U.S. Rep. Grace Meng (D-N.Y.) introduced legislation on February 2, 2017 to strengthen federal anti-stalking laws and no one is talking about it.
According to Congress.gov, H.R.866 is a bill:
“To amend title 18, United States Code, to extend the coverage of the Federal prohibition against stalking in order to provide protection to friends and co-workers, and for other purposes.”
Information gathered from the U.S. Attorney’s Office of the Northern District of Georgia lists the following among the actions that can increase a stalking victim’s personal safety:
“Tell trusted relatives, friends, a landlord and neighbors about the situation.
Provide family, friends, neighbors and your employer with a photo or description of the stalker and the car he or she drives.
Advise your employer and co-workers of the problem and provide a picture of the stalker if available. If the stalker shows up at work, have someone contact the police, and avoid any personal contact.”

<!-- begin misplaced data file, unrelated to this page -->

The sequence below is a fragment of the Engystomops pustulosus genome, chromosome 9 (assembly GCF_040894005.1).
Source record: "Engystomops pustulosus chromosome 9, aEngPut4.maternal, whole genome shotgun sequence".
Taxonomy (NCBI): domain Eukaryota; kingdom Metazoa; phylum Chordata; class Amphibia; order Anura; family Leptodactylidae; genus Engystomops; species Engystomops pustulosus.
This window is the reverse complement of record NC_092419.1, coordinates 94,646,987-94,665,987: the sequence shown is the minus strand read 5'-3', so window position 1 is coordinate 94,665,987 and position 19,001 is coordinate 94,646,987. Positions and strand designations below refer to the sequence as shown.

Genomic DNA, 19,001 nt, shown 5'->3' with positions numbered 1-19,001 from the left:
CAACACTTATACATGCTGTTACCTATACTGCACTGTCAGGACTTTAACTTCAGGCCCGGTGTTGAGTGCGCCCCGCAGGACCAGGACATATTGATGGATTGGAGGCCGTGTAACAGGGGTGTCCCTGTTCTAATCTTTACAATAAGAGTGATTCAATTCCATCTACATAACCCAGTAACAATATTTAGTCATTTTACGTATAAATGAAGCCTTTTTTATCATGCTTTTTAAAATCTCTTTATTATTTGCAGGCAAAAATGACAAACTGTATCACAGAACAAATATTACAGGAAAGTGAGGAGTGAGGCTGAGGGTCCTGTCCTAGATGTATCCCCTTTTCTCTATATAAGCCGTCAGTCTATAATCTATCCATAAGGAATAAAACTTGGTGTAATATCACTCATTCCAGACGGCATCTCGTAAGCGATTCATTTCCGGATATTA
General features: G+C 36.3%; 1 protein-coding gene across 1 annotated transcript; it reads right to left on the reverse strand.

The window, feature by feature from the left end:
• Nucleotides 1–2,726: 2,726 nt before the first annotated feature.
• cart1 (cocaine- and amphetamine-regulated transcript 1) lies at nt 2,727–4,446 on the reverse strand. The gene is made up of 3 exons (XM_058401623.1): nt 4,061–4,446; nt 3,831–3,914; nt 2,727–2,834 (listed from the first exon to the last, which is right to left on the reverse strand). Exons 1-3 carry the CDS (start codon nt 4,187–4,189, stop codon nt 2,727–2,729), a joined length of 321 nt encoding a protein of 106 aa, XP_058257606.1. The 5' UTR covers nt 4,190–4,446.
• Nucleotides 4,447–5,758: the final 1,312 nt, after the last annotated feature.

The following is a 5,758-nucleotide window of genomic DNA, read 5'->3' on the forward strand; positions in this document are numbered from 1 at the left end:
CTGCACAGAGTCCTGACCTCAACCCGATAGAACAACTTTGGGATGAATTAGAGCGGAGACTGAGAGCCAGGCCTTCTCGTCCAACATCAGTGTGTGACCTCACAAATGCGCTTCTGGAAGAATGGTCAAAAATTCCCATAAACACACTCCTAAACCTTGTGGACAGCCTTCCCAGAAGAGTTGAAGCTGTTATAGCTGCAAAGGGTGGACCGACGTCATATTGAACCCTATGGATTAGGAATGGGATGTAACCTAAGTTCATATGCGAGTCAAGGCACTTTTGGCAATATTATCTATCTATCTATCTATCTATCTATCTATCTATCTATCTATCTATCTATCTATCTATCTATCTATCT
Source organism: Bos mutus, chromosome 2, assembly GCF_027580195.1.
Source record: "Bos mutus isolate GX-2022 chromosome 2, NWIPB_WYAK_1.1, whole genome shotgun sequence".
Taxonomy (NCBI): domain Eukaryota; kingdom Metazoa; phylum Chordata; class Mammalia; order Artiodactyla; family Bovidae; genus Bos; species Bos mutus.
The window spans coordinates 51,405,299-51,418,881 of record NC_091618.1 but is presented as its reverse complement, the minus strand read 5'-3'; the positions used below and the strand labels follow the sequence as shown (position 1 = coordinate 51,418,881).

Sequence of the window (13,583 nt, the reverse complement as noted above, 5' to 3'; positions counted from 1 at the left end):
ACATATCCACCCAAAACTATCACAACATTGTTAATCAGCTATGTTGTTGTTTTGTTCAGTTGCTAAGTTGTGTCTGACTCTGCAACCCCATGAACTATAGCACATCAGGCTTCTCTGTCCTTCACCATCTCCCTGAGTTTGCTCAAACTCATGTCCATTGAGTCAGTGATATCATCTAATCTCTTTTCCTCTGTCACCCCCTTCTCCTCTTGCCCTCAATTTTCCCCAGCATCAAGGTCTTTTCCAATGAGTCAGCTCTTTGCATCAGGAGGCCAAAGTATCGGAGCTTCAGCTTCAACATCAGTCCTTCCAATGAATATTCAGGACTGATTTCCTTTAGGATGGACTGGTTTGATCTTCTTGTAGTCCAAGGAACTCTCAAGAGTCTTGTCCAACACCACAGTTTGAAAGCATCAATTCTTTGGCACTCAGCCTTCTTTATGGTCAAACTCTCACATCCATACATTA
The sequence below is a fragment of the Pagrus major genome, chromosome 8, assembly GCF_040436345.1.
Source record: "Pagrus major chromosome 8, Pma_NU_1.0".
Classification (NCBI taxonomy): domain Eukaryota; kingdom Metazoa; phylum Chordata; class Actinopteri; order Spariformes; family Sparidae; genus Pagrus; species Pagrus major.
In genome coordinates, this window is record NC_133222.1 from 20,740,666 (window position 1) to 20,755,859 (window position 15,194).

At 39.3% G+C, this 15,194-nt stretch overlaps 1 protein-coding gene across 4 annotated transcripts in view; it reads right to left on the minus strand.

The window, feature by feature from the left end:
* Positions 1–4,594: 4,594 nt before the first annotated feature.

Notice that each of these three actions involve people other than the stalker and the victim. These people also need the full protection of the law.
Efforts to strengthen federal anti-stalking laws have historically met with opposition from right wing Republicans. For example, in 2012 and 2013, right-wingers opposed extending protections to same-sex couples.
Given Republican control of the House and the Senate, and given the so-called President is a Republican misogynist, I am not holding my breath that a strengthened anti-stalking law will see the light of day.
If you or someone you know is being stalked, contact your local authorities and review the U.S. Attorney’s office website for a number of resources.
Here is a stalking awareness video from the Stalking Resource Center at the National Center for Victims of Crime and the U.S. Department of Justice Office:
Featured image via YouTube screengrab.